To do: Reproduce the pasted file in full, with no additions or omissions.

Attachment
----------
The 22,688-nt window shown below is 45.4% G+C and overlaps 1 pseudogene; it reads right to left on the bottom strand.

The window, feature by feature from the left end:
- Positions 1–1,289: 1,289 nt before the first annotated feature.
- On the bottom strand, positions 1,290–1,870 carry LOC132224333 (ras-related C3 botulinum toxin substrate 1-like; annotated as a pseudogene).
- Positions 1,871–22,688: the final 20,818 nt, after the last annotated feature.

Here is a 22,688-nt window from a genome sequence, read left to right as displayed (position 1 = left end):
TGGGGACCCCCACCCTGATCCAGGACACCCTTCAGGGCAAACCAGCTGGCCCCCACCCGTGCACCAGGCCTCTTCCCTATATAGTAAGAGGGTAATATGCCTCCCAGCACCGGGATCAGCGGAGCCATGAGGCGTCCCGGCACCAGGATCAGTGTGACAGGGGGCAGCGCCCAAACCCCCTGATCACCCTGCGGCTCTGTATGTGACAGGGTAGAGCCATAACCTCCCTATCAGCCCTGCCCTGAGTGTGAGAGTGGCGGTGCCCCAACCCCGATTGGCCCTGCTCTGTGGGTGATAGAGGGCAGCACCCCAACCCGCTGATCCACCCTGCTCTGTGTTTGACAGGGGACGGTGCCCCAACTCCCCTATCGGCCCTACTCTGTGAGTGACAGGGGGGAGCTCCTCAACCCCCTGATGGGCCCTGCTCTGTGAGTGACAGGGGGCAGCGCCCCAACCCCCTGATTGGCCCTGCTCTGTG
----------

The 22,688-nt window shown below is 45.4% G+C and overlaps 1 pseudogene; it reads right to left on the bottom strand.

The window, feature by feature from the left end:
- Positions 1–1,289: 1,289 nt before the first annotated feature.
- On the bottom strand, positions 1,290–1,870 carry LOC132224333 (ras-related C3 botulinum toxin substrate 1-like; annotated as a pseudogene).
- Positions 1,871–22,688: the final 20,818 nt, after the last annotated feature.

Here is a 22,688-nt window from a genome sequence, read left to right as displayed (position 1 = left end):
TGGGGACCCCCACCCTGATCCAGGACACCCTTCAGGGCAAACCAGCTGGCCCCCACCCGTGCACCAGGCCTCTTCCCTATATAGTAAGAGGGTAATATGCCTCCCAGCACCGGGATCAGCGGAGCCATGAGGCGTCCCGGCACCAGGATCAGTGTGACAGGGGGCAGCGCCCAAACCCCCTGATCACCCTGCGGCTCTGTATGTGACAGGGTAGAGCCATAACCTCCCTATCAGCCCTGCCCTGAGTGTGAGAGTGGCGGTGCCCCAACCCCGATTGGCCCTGCTCTGTGGGTGATAGAGGGCAGCACCCCAACCCGCTGATCCACCCTGCTCTGTGTTTGACAGGGGACGGTGCCCCAACTCCCCTATCGGCCCTACTCTGTGAGTGACAGGGGGGAGCTCCTCAACCCCCTGATGGGCCCTGCTCTGTGAGTGACAGGGGGCAGCGCCCCAACCCCCTGATTGGCCCTGCTCTGTG